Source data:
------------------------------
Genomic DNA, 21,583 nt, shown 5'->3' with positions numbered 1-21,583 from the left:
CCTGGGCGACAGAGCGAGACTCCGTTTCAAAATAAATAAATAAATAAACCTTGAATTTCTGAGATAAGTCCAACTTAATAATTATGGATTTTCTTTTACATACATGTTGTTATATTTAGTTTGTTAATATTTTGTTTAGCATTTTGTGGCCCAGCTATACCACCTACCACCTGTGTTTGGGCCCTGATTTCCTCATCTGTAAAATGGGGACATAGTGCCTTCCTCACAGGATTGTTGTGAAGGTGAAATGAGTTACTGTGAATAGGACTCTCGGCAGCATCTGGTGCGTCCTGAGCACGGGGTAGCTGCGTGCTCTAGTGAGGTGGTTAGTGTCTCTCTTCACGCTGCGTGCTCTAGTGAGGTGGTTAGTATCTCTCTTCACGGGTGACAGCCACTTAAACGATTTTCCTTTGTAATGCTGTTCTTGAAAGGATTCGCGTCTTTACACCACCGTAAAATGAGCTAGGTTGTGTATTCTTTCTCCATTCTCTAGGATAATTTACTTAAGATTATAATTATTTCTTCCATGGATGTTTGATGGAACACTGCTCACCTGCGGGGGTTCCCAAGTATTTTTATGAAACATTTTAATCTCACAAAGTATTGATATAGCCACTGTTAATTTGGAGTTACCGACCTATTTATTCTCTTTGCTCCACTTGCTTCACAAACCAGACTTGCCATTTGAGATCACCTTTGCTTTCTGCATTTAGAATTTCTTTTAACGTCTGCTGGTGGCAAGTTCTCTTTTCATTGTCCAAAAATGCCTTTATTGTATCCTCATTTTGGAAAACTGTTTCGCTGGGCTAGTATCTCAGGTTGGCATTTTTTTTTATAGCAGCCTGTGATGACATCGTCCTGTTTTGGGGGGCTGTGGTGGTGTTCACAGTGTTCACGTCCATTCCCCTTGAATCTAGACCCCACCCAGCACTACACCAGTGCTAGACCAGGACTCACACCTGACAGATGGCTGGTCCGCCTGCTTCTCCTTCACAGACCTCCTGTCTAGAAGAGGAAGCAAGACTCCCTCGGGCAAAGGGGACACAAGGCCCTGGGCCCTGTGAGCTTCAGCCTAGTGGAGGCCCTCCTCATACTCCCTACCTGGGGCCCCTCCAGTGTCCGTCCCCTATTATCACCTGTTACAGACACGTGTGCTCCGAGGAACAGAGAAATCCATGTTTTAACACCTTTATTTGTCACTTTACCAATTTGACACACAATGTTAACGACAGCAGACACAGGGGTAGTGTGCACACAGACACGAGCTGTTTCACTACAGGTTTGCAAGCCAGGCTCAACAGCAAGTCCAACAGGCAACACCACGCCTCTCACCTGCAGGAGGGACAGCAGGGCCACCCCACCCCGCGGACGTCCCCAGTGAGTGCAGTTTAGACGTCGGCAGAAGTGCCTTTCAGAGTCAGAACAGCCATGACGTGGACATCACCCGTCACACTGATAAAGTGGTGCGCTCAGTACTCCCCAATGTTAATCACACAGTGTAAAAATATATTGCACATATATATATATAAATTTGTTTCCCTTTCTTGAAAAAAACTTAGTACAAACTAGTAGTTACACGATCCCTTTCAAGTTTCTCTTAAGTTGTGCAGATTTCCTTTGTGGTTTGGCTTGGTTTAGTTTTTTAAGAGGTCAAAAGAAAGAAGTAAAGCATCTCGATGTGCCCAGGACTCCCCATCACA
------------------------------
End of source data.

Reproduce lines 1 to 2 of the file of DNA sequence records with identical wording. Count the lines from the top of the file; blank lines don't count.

Genomic DNA, 21,583 nt, shown 5'->3' with positions numbered 1-21,583 from the left:
CCTGGGCGACAGAGCGAGACTCCGTTTCAAAATAAATAAATAAATAAACCTTGAATTTCTGAGATAAGTCCAACTTAATAATTATGGATTTTCTTTTACATACATGTTGTTATATTTAGTTTGTTAATATTTTGTTTAGCATTTTGTGGCCCAGCTATACCACCTACCACCTGTGTTTGGGCCCTGATTTCCTCATCTGTAAAATGGGGACATAGTGCCTTCCTCACAGGATTGTTGTGAAGGTGAAATGAGTTACTGTGAATAGGACTCTCGGCAGCATCTGGTGCGTCCTGAGCACGGGGTAGCTGCGTGCTCTAGTGAGGTGGTTAGTGTCTCTCTTCACGCTGCGTGCTCTAGTGAGGTGGTTAGTATCTCTCTTCACGGGTGACAGCCACTTAAACGATTTTCCTTTGTAATGCTGTTCTTGAAAGGATTCGCGTCTTTACACCACCGTAAAATGAGCTAGGTTGTGTATTCTTTCTCCATTCTCTAGGATAATTTACTTAAGATTATAATTATTTCTTCCATGGATGTTTGATGGAACACTGCTCACCTGCGGGGGTTCCCAAGTATTTTTATGAAACATTTTAATCTCACAAAGTATTGATATAGCCACTGTTAATTTGGAGTTACCGACCTATTTATTCTCTTTGCTCCACTTGCTTCACAAACCAGACTTGCCATTTGAGATCACCTTTGCTTTCTGCATTTAGAATTTCTTTTAACGTCTGCTGGTGGCAAGTTCTCTTTTCATTGTCCAAAAATGCCTTTATTGTATCCTCATTTTGGAAAACTGTTTCGCTGGGCTAGTATCTCAGGTTGGCATTTTTTTTTATAGCAGCCTGTGATGACATCGTCCTGTTTTGGGGGGCTGTGGTGGTGTTCACAGTGTTCACGTCCATTCCCCTTGAATCTAGACCCCACCCAGCACTACACCAGTGCTAGACCAGGACTCACACCTGACAGATGGCTGGTCCGCCTGCTTCTCCTTCACAGACCTCCTGTCTAGAAGAGGAAGCAAGACTCCCTCGGGCAAAGGGGACACAAGGCCCTGGGCCCTGTGAGCTTCAGCCTAGTGGAGGCCCTCCTCATACTCCCTACCTGGGGCCCCTCCAGTGTCCGTCCCCTATTATCACCTGTTACAGACACGTGTGCTCCGAGGAACAGAGAAATCCATGTTTTAACACCTTTATTTGTCACTTTACCAATTTGACACACAATGTTAACGACAGCAGACACAGGGGTAGTGTGCACACAGACACGAGCTGTTTCACTACAGGTTTGCAAGCCAGGCTCAACAGCAAGTCCAACAGGCAACACCACGCCTCTCACCTGCAGGAGGGACAGCAGGGCCACCCCACCCCGCGGACGTCCCCAGTGAGTGCAGTTTAGACGTCGGCAGAAGTGCCTTTCAGAGTCAGAACAGCCATGACGTGGACATCACCCGTCACACTGATAAAGTGGTGCGCTCAGTACTCCCCAATGTTAATCACACAGTGTAAAAATATATTGCACATATATATATATAAATTTGTTTCCCTTTCTTGAAAAAAACTTAGTACAAACTAGTAGTTACACGATCCCTTTCAAGTTTCTCTTAAGTTGTGCAGATTTCCTTTGTGGTTTGGCTTGGTTTAGTTTTTTAAGAGGTCAAAAGAAAGAAGTAAAGCATCTCGATGTGCCCAGGACTCCCCATCACA